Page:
Anyone who has ever been in the plumbing industry has heard these amazing stories about alligators in the sewers in major cities. But are they true?
Do Alligators Live in Sewers?
Alligators do not live in sewers. Though, sewer alligator stories date back to the late 1920s and early 1930s; in most instances, they are part of a contemporary legend. They are based upon reports of alligator sightings in rather unorthodox locations, in particular, New York City, but have yet to be confirmed.
Legend of the Alligator in Sewer
Following the reports of sewer alligators in the 1930s, the story has built up over the decades and become more of a contemporary legend. Many have even questioned how accurate the original stories are, and some have even suggested they are fictions created by Teddy May, who was the Commissioner of Sewers at the time.
Interviews with him were the basis of the first published accounts of sewer alligators. However, the story of the 'sewer gator' in New York City is well known and various versions have been told.
As late as the middle of the 20th century, souvenir shops in Florida sold live baby alligators (in small fish tanks) as novelty souvenirs. Tourists from New York City would buy a baby alligator and try to raise it as a pet. When the alligator grew too large for comfort, the family would proceed to flush the reptile down the toilet.
What happens next varies. The most common story is that the alligators survive and reside within the sewer and reproduce, feeding on rats and garbage, growing to huge sizes and striking fear into sewer workers.
In Robert Daley's book The World Beneath the City (1959) he comments that one night a sewer worker in New York City was shocked to find a large albino alligator swimming toward him. Weeks of hunting followed.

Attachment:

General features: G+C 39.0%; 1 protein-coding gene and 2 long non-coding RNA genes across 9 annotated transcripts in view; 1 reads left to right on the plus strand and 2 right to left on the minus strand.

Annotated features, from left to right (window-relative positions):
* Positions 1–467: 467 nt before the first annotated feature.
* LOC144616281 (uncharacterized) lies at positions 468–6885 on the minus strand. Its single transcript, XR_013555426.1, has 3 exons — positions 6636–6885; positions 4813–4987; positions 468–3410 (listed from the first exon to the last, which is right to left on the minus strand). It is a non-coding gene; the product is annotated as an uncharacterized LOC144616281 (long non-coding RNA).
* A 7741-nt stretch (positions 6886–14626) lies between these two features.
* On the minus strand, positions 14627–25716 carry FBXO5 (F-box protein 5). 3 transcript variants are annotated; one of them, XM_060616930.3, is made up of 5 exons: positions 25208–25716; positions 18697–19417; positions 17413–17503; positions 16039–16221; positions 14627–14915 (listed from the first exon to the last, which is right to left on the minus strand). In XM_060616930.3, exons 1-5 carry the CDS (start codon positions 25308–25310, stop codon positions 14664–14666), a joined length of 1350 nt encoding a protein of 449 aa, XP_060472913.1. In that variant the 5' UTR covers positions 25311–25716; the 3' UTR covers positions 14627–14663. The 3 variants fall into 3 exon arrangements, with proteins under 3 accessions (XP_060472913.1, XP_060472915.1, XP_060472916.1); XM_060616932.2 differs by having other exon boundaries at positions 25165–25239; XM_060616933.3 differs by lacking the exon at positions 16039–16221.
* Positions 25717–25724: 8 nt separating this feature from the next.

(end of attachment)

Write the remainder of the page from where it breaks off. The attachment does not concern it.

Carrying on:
According to May, sewer inspectors first reported seeing alligators in 1935, but neither May nor anyone else believed them. "Instead, he set men to watch the sewer walkers to find out how they were obtaining whiskey down in the pipes." Persistent reports, however, perhaps including the newspaper item discovered by Coleman, caused May to go down to find out for himself. He found that the reports were true. "The beam of his own flashlight had spotlighted alligators whose length, on the average, was about two feet."
May started an extermination campaign, using poisoned bait followed by flooding of the side tunnels to flush the beasts out into the major arteries where hunters with .22 rifles were waiting. He announced in 1937 that the gators were gone. Reported sightings in 1948 and 1966 were not confirmed.
However, there is no mention of "blind albino" alligators, and May suggests that the baby alligators were dumped down storm drains rather than "flushed down the toilet"
An additional reference to the sewer alligator exists in Thomas Pynchon's first novel, V. It fictionalizes the account, stating Macy's was selling them for a time for 50 cents. Eventually the children became bored with the pets, setting them loose in the streets as well as flushing them into the sewers. Rather than poison, shotguns were used as the remedy. Benny Profane, one of the main characters in the book, continues to hunt them as a full-time job until the population is reduced.
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